SEA Currents: Dec 2018
December 23, 2018
Coming in, secure in the harbor as we are now, generates a comfortable feeling for mariners. We are no longer subjected to the whims of the ocean, the motion of the vessel and other associated voyaging challenges.
December 22, 2018
I began to write this multiple ways. This beginning paragraph I write the dawn of the 22nd, having watched the orange moon set and the sun slowly become lighter, because I needed to take pause last night. I have so many tangents running in my mind, so many things I want to say about today, yesterday, and every day since I showed up late one night in Woods Hole that I can’t keep them straight and my tired eyes are making matters more blurry.
December 21, 2018
A heartfelt thank you to Cramer, her crew, and old man Neptune for a successful and safe voyage thus far. A sincere thank you to all hands, especially the students, for their tireless efforts in the water during the many snorkel surveys and their meticulous efforts afterwards ensuring the quality of our datasets!
December 19, 2018
I think this is supposed to be for the people back home, but I am completely unrepentant in saying it’s for you. People back home are welcomed, encouraged even, to read it, because I know the people reading this for me miss me fiercely, and I miss you too, fiercely enough to know that my heart is not completely in it when I say I never want to go home. Though I’m still not sure I’m ready to go home yet.
December 19, 2018
SEA in the News
Year’s scariest statistic: 90.5% of plastic not recycled
Britain’s Royal Statistical Society has selected an eye-opening statistic on the proportion of plastic that is never recycled as its “statistic of the year.” The stat - 90.5 percent - comes from a global analysis of plastics co-authored last year by Dr. Roland Geyer, University of California, Santa Barbara, Dr. Jenna Jambeck, University of Georgia, and our own Dr. Kara Lavender Law, Research Professor of Oceanography at Sea Education Association.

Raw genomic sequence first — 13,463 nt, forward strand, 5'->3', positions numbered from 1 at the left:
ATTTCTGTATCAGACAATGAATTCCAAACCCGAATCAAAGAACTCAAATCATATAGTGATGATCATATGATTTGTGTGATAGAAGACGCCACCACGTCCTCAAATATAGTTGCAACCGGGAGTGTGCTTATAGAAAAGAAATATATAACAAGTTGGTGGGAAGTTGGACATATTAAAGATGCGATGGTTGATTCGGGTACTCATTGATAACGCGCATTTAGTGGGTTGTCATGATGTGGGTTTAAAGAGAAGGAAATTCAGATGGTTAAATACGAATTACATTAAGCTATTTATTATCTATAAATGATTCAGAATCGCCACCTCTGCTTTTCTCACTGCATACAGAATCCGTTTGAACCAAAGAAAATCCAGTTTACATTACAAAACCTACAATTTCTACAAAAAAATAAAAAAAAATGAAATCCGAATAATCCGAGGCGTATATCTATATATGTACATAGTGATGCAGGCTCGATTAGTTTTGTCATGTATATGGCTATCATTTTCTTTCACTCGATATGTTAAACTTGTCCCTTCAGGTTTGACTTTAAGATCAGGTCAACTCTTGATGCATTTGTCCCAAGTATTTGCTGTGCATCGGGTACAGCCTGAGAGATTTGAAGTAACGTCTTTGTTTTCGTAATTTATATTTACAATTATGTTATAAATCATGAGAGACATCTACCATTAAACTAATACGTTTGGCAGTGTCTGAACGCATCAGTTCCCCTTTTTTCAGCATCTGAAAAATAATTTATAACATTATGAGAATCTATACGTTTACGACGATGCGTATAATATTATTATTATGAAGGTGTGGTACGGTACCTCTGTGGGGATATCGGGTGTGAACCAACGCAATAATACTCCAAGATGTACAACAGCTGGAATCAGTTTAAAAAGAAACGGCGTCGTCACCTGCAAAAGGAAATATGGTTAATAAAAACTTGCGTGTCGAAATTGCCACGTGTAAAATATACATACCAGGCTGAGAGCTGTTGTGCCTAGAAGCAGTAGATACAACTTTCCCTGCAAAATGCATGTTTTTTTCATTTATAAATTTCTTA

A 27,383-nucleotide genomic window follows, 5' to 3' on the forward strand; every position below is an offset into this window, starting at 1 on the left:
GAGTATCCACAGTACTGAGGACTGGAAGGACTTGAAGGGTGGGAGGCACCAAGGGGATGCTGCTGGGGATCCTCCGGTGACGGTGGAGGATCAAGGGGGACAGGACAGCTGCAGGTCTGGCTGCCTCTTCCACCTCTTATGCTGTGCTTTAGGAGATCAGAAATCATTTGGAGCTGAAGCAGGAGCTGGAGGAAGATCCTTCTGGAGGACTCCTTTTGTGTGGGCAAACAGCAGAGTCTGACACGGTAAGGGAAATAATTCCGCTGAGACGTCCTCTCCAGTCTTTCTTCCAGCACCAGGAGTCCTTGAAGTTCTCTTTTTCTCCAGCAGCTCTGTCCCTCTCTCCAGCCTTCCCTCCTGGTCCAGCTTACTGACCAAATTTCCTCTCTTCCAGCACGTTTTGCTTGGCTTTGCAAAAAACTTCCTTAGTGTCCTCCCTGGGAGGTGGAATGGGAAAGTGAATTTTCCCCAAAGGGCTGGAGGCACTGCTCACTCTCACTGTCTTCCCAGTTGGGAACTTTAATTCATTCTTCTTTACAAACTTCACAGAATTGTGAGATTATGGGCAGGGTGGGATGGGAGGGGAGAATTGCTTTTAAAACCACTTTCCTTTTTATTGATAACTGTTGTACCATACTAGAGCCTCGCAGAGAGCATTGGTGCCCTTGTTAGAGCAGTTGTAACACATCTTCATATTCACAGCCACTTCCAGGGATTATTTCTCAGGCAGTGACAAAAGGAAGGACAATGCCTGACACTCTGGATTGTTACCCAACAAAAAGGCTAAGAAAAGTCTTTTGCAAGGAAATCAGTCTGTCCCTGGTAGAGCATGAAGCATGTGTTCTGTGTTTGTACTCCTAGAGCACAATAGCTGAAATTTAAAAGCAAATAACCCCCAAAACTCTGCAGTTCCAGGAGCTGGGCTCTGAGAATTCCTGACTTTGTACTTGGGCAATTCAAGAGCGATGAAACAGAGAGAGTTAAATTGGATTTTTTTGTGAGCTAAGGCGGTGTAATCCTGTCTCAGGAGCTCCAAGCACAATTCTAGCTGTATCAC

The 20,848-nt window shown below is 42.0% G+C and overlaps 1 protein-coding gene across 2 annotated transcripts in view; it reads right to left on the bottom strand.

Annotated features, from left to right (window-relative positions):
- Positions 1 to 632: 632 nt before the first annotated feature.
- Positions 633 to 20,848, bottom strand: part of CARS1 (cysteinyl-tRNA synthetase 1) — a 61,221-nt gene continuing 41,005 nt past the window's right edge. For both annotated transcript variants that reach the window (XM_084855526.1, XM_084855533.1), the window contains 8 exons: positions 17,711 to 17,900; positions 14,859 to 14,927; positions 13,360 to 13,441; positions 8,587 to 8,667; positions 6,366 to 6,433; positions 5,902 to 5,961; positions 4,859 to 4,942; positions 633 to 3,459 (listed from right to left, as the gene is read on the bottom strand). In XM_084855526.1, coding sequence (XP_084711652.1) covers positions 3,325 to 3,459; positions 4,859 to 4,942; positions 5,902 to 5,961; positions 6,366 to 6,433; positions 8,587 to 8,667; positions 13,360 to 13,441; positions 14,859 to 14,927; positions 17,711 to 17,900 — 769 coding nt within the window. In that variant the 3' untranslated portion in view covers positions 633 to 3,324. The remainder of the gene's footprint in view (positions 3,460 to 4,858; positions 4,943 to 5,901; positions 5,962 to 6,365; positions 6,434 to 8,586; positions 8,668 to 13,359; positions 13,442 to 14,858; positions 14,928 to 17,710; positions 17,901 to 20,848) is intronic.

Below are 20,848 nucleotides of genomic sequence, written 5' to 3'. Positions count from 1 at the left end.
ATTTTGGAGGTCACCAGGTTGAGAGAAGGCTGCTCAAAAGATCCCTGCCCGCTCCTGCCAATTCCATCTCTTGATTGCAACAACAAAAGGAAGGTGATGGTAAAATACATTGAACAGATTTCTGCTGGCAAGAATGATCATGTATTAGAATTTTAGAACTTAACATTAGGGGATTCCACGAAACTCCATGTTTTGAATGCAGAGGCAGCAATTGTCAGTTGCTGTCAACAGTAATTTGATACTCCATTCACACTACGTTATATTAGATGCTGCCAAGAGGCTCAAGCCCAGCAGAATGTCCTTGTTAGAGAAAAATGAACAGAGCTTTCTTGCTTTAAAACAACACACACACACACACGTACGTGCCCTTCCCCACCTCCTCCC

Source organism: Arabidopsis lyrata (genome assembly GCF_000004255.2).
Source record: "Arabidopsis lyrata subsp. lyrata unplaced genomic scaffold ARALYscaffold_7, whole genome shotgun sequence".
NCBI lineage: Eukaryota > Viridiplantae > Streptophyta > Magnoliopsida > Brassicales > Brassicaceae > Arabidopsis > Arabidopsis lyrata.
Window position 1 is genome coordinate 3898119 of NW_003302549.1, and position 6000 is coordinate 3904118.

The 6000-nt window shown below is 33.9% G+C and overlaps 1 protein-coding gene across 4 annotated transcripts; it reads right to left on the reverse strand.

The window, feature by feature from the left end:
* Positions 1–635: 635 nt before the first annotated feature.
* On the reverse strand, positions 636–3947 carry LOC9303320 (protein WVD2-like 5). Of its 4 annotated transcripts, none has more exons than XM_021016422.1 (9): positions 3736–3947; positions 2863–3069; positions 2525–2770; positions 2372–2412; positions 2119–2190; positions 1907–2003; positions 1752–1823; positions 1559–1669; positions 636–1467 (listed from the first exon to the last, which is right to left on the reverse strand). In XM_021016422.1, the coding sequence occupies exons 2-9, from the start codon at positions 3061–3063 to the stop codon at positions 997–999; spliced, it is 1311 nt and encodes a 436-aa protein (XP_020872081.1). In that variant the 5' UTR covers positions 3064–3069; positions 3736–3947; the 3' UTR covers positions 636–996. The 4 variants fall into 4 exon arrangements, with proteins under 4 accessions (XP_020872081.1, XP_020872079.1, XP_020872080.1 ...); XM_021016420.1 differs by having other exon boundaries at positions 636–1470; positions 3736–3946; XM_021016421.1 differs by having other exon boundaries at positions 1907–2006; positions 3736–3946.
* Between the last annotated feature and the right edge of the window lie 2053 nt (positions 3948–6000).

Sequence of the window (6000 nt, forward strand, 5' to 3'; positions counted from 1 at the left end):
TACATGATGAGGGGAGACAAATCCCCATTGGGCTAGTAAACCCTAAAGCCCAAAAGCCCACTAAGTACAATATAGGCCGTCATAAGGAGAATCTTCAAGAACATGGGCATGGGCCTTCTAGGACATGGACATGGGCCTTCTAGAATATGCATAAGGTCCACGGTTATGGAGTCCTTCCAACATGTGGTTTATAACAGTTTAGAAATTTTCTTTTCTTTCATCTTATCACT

December 18, 2018
I’ll start with an apology: I offer no photos to accompany this blog post. I took none at sunrise this morning, and frankly, if anyone else had, they could not do justice to what we saw. “The fingers of God Scraping the Sky.”
December 18, 2018
Forming a community at sea aboard a ship like the Corwith Cramer is a magical thing that seems to take on a life of its own. Strangers become friends and shipmates, and now having been a month at sea with each other, and with the end date of our trip drawing to a close, these bonds between us seem to morph ever faster into something deeper. There’s nowhere I see this more than in the galley, where as the steward, I make 3 meals and 3 snacks a day for all 36 people aboard this vessel.
December 17, 2018
Monday the 17th has been so eventful! It started out with an optional yoga session lead by Elliot. The sun started to rise during the session and continued well into breakfast time. It was truly special watching the world awaken; seeing the sky lighten and the mist around the island become more visible and eventually dissipate. This morning was definitely worthy of Ceili’s term of ‘sunrise/sunset appreciation.’
December 16, 2018
During spring break last year, exactly 9 months ago, I applied to SEA Semester. Right after applying, I distinctly remember procrastinating my school work and reading this blog. I pored over last year’s Global Ocean program entries, going from beginning to the end, blogpost by blogpost, hoping to get insight on what to pack or to prepare for.
December 15, 2018
I’d like to start this blog post with an excerpt from
“Song of the Open Road,” by Walt Whitman:
We must not stop here
However sweet these laid-up stores
However convenient this dwelling
We cannot remain here
However sheltered this port and
However calm these waters
We must not anchor here
However welcome the hospitality that surrounds us,
We are permitted to receive it but a little while